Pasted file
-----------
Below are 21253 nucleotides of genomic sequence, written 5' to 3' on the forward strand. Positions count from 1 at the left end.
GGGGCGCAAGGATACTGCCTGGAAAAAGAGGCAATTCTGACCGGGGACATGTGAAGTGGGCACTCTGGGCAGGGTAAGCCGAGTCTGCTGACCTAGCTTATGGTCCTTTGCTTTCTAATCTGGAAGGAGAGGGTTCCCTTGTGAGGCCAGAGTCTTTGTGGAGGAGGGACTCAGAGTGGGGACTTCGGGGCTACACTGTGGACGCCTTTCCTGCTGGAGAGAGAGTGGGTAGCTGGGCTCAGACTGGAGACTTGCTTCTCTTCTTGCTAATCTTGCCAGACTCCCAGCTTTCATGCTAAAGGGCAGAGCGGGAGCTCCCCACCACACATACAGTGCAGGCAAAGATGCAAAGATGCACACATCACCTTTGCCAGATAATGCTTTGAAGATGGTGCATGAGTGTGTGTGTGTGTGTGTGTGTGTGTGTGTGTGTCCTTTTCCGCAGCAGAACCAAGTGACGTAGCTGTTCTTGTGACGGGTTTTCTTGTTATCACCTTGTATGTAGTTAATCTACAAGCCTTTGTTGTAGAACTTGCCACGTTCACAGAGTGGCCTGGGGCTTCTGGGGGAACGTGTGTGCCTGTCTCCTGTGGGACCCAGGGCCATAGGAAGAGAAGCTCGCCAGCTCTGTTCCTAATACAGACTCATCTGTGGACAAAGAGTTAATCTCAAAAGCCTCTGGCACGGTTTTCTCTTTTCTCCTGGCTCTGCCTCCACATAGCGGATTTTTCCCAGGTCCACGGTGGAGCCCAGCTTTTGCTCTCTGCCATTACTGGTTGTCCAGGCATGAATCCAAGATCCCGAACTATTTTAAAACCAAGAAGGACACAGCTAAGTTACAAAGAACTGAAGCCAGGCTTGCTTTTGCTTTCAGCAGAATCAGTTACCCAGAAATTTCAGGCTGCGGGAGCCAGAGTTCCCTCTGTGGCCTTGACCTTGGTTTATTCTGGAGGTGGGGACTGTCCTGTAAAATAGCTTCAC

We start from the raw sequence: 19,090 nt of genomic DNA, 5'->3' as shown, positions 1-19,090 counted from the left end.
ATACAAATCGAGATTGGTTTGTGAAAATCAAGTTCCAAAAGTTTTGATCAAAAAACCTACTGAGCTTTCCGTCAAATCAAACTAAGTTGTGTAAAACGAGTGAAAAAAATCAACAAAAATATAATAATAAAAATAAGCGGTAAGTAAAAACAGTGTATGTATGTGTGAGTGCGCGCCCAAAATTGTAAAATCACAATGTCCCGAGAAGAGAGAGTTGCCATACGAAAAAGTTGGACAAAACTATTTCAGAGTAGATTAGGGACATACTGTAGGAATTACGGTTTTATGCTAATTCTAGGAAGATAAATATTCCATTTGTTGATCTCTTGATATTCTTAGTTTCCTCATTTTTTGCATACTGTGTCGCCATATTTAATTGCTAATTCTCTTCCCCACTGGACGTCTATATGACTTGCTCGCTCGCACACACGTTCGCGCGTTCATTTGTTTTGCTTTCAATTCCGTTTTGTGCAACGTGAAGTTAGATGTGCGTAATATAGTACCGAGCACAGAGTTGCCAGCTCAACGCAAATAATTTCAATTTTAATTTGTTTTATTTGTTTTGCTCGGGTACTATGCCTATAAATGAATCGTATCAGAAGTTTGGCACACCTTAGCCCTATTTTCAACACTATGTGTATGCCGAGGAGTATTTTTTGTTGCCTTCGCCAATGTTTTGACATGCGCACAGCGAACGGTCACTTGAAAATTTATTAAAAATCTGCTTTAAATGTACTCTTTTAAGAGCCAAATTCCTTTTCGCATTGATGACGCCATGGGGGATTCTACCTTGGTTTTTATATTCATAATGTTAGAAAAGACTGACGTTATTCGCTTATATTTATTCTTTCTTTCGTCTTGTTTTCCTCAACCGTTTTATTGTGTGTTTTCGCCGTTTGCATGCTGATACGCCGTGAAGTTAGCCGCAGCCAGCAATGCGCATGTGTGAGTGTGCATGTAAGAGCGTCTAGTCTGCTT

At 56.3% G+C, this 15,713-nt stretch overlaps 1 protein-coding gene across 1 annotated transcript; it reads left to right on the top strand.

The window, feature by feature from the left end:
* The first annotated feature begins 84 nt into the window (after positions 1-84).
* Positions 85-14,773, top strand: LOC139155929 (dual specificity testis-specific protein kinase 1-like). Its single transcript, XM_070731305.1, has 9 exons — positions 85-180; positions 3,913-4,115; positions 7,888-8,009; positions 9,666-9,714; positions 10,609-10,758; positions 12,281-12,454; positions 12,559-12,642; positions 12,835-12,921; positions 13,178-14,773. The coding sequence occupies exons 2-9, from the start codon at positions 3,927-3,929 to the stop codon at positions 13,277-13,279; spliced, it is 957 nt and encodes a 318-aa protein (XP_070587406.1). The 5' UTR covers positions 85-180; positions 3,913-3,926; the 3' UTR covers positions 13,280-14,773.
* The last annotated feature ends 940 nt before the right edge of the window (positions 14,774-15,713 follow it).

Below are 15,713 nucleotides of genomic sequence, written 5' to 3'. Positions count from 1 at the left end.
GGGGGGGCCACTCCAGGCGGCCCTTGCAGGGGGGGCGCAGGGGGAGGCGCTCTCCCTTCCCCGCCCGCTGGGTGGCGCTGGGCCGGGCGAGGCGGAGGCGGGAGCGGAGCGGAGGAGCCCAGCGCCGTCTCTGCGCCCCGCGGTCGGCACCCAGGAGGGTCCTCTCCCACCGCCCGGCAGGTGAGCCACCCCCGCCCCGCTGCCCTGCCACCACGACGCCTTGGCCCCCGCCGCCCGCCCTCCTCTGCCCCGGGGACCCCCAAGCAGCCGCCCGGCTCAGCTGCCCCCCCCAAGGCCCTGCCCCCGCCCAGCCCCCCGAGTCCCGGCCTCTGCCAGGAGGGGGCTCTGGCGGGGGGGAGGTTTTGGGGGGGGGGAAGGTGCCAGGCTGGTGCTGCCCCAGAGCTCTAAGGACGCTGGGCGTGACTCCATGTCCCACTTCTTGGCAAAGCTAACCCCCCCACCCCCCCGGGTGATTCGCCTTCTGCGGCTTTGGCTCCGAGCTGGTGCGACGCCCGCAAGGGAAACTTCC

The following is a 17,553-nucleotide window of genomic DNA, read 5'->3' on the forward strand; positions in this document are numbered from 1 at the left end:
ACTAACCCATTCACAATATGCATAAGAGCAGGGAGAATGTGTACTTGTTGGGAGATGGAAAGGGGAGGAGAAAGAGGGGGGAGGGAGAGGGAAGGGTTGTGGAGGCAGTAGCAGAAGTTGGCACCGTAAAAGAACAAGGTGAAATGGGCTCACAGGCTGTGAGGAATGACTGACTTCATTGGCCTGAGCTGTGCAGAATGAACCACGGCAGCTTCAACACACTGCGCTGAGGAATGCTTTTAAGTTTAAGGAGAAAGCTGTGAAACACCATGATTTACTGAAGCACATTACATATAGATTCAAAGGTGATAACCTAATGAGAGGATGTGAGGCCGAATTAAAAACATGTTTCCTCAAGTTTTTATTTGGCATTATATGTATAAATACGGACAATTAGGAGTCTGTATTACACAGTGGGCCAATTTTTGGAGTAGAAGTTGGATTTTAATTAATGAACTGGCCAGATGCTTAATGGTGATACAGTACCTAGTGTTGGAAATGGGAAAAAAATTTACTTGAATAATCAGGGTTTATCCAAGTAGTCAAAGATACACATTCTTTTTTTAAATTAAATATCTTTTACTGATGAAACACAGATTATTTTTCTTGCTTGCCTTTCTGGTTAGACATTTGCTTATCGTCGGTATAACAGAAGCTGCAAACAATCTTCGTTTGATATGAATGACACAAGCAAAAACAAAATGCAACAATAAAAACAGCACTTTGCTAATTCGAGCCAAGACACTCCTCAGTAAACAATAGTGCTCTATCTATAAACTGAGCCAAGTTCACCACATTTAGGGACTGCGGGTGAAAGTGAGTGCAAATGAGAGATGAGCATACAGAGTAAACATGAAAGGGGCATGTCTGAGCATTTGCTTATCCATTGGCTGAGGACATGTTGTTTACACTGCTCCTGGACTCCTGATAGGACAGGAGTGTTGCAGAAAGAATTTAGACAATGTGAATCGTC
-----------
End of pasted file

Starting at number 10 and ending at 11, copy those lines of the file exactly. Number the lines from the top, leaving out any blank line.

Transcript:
Below are 15,713 nucleotides of genomic sequence, written 5' to 3'. Positions count from 1 at the left end.
GGGGGGGCCACTCCAGGCGGCCCTTGCAGGGGGGGCGCAGGGGGAGGCGCTCTCCCTTCCCCGCCCGCTGGGTGGCGCTGGGCCGGGCGAGGCGGAGGCGGGAGCGGAGCGGAGGAGCCCAGCGCCGTCTCTGCGCCCCGCGGTCGGCACCCAGGAGGGTCCTCTCCCACCGCCCGGCAGGTGAGCCACCCCCGCCCCGCTGCCCTGCCACCACGACGCCTTGGCCCCCGCCGCCCGCCCTCCTCTGCCCCGGGGACCCCCAAGCAGCCGCCCGGCTCAGCTGCCCCCCCCAAGGCCCTGCCCCCGCCCAGCCCCCCGAGTCCCGGCCTCTGCCAGGAGGGGGCTCTGGCGGGGGGGAGGTTTTGGGGGGGGGGAAGGTGCCAGGCTGGTGCTGCCCCAGAGCTCTAAGGACGCTGGGCGTGACTCCATGTCCCACTTCTTGGCAAAGCTAACCCCCCCACCCCCCCGGGTGATTCGCCTTCTGCGGCTTTGGCTCCGAGCTGGTGCGACGCCCGCAAGGGAAACTTCC